Imagine an NFL team with a hyped young receiver—not difficult, to be sure—competing with a veteran wideout who claims he still runs crisper routes than the newbie. Now imagine that the old codger has data to back up his claim.
Eight NFL teams have signed on with a Melbourne-based company, Catapult, to provide data on players in real time during practices. From a 3.5-ounce GPS device that players wear on shoulder pads, coaches can measure their acceleration, distance covered, speed and hitting force.
The data can then be used to pinpoint a player's strengths and weaknesses. In one team's training camp Catapult data showed that one receiver was proficient at decelerating sharply, leading his coaches to call more stop routes and comebacks for him, says Gary McCoy, a scientist with Catapult. During the season another team found an offensive player with higher intensity movements to his right, indicating he was either having trouble adapting to a new position or that he was nursing an injury. His coach told Catapult that the player would be toast if that information got out. Once identified, such imbalances can be corrected.
Teams are also using the data to study the effectiveness of their own practices. For instance, the numbers show that Thursday practices with a lot of activity tend to lead to losses on Sundays and that when players stand for 80% of a practice they are more prone to tight muscles and injuries. Says Tom Myslinski, the Jaguars' strength and conditioning coach, "I'm able to take practice and break it down and put [the information] into players' at-home workouts. It helps them train more efficiently."
Even while some of the data is puzzling (why do wide receivers cover up to 17% more ground during practice—and do so at max speed 9.2% of the time more—than defensive backs?), Myslinski says this is certainly where the NFL is going. Says McCoy, "We're creating dashboards for the athlete's bodies."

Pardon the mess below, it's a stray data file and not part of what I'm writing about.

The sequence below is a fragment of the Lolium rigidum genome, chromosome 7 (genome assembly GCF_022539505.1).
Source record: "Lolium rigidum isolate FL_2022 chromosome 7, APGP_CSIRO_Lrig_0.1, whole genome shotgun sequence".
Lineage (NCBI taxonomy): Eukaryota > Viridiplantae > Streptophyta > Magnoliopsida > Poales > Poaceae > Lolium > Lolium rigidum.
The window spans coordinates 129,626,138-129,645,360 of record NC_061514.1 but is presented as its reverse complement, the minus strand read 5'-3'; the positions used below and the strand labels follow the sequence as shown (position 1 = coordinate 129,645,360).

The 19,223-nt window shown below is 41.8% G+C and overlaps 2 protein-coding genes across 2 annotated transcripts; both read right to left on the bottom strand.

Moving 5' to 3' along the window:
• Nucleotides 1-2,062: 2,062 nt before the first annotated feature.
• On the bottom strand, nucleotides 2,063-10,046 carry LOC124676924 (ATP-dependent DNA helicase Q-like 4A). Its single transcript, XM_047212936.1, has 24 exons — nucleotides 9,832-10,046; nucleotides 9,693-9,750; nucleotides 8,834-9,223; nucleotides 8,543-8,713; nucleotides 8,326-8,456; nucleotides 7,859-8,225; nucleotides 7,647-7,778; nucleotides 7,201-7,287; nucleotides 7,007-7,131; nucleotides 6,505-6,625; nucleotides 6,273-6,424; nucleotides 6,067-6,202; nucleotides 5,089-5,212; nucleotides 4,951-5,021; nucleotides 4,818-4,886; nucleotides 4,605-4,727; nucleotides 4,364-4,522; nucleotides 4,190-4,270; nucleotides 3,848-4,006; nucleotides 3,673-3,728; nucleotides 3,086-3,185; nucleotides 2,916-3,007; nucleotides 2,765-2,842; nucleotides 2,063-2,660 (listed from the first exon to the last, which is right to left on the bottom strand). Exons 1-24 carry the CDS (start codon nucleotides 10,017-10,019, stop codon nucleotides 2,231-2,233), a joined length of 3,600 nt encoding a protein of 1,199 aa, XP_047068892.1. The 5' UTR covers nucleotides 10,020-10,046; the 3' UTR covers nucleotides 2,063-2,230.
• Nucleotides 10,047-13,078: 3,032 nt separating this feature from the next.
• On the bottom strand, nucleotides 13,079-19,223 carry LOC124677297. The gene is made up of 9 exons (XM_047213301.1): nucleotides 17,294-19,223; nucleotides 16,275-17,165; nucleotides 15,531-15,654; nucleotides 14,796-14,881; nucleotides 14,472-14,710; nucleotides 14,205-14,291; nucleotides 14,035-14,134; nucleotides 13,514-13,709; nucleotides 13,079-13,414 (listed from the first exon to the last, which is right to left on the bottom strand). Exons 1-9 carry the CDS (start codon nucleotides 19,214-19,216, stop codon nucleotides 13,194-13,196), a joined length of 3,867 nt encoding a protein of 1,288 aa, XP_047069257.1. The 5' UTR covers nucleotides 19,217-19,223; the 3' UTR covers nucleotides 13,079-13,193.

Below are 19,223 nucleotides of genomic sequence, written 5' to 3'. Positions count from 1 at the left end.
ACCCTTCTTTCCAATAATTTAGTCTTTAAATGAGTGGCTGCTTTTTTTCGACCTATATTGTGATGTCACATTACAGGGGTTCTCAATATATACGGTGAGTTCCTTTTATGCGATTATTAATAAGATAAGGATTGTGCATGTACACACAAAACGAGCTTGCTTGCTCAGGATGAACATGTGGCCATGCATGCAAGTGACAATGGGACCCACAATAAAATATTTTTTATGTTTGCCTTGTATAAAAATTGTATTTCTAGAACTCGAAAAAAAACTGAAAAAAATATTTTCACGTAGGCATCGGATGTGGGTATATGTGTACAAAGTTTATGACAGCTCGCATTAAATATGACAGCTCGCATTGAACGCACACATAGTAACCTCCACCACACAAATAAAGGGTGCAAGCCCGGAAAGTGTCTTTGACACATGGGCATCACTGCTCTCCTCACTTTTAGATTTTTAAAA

Want to stay warm in frigid conditions? Why not take a cue from a creature that lives comfortably in Arctic climes? Inspired by the configuration of a polar bear's fur, Adidas devised a new yarn for its Climawarm + performance line in which hollow synthetic fibers trap body-generated heat. The result is a soft, thick, flexible garment that provides warmth without bulk. (It also allows for sweat to easily evaporate.) Josh Gordon, Adidas's innovation director, says more inspiration is to come from nature: "The bears still have a few things they can teach us."
SIGN OF THE APOCALYPSE
A group of Bosnian fans intending to see their country's World Cup qualifier against Lithuania went to Latvia by mistake. Said one fan, "I will surely remember this stupidity [for] the rest of my life."
PHOTO ILLUSTRATION BY NICOLE ZIGMONT; AARON ONTIVEROZ/THE DENVER POST/GETTY IMAGES (FIRST PLAYER); PAUL JASIENSKI/AP (SECOND, THIRD PLAYERS)
COURTESY OF CATAPULT SPORTS (GPS DEVICE)
CARLOS M. SAAVEDRA FOR SPORTS ILLUSTRATED (HOODIE)
HOLLOW VICTORY Adidas's Thermolite fabric uses fibers that mimic ursine fur.
COURTESY OF ADIDAS (FIBERS)
[See caption above]